The Swedish International Development Cooperation Agency (SIDA) penned down a $20 million deal with Rwanda Development Bank (BRD) as an initiative to assist the renewable energy in Rwanda sector. The multimillion guarantee is geared to finance renewable energy businesses. As African countries turn to renewable sources for energy, firms have eyed the changes as business opportunities.
The agreement signed between the two parties will run for eight years, extending the longevity of their cooperation as they establish the growth and development of the industry. It is another Russian investment in the East African country to propel the energy industry. Russia is a frontier in the energy sector and extends its support to help African economies on the same.
BRD highlighted the beacon of hope from the government agency of the Swedish Ministry for Foreign Affairs that will increase financial access among the active private actors seeking for energy solutions for Rwanda. The renewable energy potential has suffered a setback in financial needs for operating costs to generation, transmission, and distribution of energy.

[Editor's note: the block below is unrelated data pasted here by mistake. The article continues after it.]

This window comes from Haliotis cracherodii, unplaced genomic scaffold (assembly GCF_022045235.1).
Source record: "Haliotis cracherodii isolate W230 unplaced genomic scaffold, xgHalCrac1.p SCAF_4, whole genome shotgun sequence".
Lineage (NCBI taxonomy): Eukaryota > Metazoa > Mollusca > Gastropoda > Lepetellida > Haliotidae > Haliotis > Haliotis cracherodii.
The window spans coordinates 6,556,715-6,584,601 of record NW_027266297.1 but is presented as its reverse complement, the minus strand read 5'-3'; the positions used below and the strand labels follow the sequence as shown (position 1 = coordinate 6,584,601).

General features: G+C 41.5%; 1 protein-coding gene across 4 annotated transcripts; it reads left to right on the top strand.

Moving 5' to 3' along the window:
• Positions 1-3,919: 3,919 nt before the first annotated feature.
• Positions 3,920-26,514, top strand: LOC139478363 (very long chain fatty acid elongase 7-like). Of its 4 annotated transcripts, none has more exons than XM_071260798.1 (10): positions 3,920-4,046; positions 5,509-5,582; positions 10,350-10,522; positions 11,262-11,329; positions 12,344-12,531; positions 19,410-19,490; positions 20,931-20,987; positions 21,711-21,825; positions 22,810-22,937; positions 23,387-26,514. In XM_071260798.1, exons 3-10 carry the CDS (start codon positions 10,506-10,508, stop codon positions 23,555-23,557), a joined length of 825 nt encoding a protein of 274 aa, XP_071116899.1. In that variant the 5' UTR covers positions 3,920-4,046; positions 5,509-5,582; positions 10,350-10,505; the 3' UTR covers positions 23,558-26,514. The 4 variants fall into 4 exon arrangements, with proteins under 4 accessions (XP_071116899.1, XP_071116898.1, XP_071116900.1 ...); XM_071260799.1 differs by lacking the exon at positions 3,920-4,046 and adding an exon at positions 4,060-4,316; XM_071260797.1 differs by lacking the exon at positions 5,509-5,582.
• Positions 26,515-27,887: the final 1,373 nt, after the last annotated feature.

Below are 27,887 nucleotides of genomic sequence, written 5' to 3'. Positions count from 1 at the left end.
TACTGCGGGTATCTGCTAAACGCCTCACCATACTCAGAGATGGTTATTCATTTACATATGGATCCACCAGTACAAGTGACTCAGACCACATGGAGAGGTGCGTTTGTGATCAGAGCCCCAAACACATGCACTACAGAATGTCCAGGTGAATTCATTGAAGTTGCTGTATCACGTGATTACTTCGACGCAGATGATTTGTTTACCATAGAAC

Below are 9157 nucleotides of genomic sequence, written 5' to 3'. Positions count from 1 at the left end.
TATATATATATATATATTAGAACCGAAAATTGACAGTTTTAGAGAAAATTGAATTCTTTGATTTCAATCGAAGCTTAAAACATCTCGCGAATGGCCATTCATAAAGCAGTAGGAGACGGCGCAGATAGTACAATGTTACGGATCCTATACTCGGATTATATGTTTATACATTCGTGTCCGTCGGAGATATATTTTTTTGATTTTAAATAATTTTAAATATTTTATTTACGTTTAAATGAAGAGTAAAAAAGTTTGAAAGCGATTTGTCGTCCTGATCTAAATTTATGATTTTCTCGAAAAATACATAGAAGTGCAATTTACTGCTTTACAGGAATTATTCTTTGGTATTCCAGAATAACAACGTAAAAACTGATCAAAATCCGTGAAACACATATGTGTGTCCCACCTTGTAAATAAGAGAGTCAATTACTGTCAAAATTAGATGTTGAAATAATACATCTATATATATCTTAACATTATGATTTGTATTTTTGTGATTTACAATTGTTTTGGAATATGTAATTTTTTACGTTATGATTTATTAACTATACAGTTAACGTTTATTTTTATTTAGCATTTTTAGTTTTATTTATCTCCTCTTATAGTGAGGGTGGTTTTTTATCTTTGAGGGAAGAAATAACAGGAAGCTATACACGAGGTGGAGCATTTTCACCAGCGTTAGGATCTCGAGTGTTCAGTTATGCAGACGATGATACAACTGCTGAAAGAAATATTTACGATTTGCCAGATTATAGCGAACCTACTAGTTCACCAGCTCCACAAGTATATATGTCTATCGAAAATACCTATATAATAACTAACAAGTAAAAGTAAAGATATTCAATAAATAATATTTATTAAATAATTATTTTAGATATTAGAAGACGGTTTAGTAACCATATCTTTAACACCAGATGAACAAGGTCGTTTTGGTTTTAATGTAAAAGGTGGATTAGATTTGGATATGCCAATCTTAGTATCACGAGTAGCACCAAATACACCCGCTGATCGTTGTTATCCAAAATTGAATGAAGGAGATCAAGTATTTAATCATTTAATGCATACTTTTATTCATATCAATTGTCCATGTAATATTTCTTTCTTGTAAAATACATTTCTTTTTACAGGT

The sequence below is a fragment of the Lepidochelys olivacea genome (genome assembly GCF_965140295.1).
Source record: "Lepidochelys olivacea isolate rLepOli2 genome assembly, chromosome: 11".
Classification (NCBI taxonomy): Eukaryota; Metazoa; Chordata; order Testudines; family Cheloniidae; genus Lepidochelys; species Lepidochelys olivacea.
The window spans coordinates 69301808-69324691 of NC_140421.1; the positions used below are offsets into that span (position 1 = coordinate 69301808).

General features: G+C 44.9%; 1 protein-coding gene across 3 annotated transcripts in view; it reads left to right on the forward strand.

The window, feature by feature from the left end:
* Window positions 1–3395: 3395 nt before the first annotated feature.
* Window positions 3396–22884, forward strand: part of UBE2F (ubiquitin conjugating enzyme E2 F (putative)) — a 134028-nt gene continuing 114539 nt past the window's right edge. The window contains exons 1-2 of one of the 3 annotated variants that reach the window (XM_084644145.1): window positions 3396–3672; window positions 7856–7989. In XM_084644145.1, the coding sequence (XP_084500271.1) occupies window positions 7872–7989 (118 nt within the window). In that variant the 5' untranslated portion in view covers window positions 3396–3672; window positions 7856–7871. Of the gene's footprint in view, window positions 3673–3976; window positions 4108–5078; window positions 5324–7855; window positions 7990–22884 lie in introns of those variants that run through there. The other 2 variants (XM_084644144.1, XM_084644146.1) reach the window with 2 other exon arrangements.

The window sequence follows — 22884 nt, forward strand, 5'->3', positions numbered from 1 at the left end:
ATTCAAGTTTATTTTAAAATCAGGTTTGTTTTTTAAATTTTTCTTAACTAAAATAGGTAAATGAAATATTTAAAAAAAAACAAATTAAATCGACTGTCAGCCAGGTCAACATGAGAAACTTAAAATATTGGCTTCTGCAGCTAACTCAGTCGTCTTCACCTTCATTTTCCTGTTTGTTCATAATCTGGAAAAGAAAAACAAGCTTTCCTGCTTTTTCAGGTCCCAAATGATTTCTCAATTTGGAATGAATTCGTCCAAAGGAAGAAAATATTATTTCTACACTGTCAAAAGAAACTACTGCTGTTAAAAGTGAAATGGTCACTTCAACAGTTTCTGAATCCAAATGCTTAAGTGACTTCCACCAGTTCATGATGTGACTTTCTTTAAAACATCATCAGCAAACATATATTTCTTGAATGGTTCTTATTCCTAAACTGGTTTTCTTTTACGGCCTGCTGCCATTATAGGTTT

The financial inclusion will give micro, small and medium enterprises access to investment fundings for their economic activities. The energy sources in Rwanda are wood (57%), charcoal (23%), petroleum (11%), crop residues and peat (5%) and electricity (4%). Electrification in Africa is one of the challenges preventing the balanced growth of economies.
According to the deal, the guarantee has the potential to generate up to $40 million for renewable energy in Rwanda financing. Last year, Rwanda invested $50 million for the facilitation of off-grid energy solutions. The electrification-oriented investment would light up 445,000 households in the next seven years to increase the country’s electric access to about 19 percent.
The rural community has benefited from the implementations made by the private sector for economic development. In 2017, 34, 000 households were connected with solar energy. Some residents have ventured into commercial farming since the changes and have made a significant impact.